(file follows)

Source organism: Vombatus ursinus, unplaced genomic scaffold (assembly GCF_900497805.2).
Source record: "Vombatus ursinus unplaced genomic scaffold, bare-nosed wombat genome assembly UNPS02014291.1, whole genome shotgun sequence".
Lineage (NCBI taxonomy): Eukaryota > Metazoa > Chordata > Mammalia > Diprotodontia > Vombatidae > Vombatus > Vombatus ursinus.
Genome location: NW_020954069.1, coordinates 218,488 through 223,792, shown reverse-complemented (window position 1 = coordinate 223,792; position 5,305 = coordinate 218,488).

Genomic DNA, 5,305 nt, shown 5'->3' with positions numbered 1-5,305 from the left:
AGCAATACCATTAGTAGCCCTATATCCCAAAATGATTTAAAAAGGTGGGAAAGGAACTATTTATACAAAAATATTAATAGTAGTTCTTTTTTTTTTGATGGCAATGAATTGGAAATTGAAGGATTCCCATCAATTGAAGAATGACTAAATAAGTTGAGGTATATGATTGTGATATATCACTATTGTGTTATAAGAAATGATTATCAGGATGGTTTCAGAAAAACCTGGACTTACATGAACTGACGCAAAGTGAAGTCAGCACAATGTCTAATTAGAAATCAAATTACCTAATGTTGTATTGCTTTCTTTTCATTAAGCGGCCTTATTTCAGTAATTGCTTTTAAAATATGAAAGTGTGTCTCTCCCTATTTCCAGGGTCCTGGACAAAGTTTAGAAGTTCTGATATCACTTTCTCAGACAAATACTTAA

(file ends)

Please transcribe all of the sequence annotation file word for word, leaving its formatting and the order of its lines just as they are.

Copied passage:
Source organism: Vombatus ursinus, unplaced genomic scaffold (assembly GCF_900497805.2).
Source record: "Vombatus ursinus unplaced genomic scaffold, bare-nosed wombat genome assembly UNPS02014291.1, whole genome shotgun sequence".
Lineage (NCBI taxonomy): Eukaryota > Metazoa > Chordata > Mammalia > Diprotodontia > Vombatidae > Vombatus > Vombatus ursinus.
Genome location: NW_020954069.1, coordinates 218,488 through 223,792, shown reverse-complemented (window position 1 = coordinate 223,792; position 5,305 = coordinate 218,488).

Genomic DNA, 5,305 nt, shown 5'->3' with positions numbered 1-5,305 from the left:
AGCAATACCATTAGTAGCCCTATATCCCAAAATGATTTAAAAAGGTGGGAAAGGAACTATTTATACAAAAATATTAATAGTAGTTCTTTTTTTTTTGATGGCAATGAATTGGAAATTGAAGGATTCCCATCAATTGAAGAATGACTAAATAAGTTGAGGTATATGATTGTGATATATCACTATTGTGTTATAAGAAATGATTATCAGGATGGTTTCAGAAAAACCTGGACTTACATGAACTGACGCAAAGTGAAGTCAGCACAATGTCTAATTAGAAATCAAATTACCTAATGTTGTATTGCTTTCTTTTCATTAAGCGGCCTTATTTCAGTAATTGCTTTTAAAATATGAAAGTGTGTCTCTCCCTATTTCCAGGGTCCTGGACAAAGTTTAGAAGTTCTGATATCACTTTCTCAGACAAATACTTAA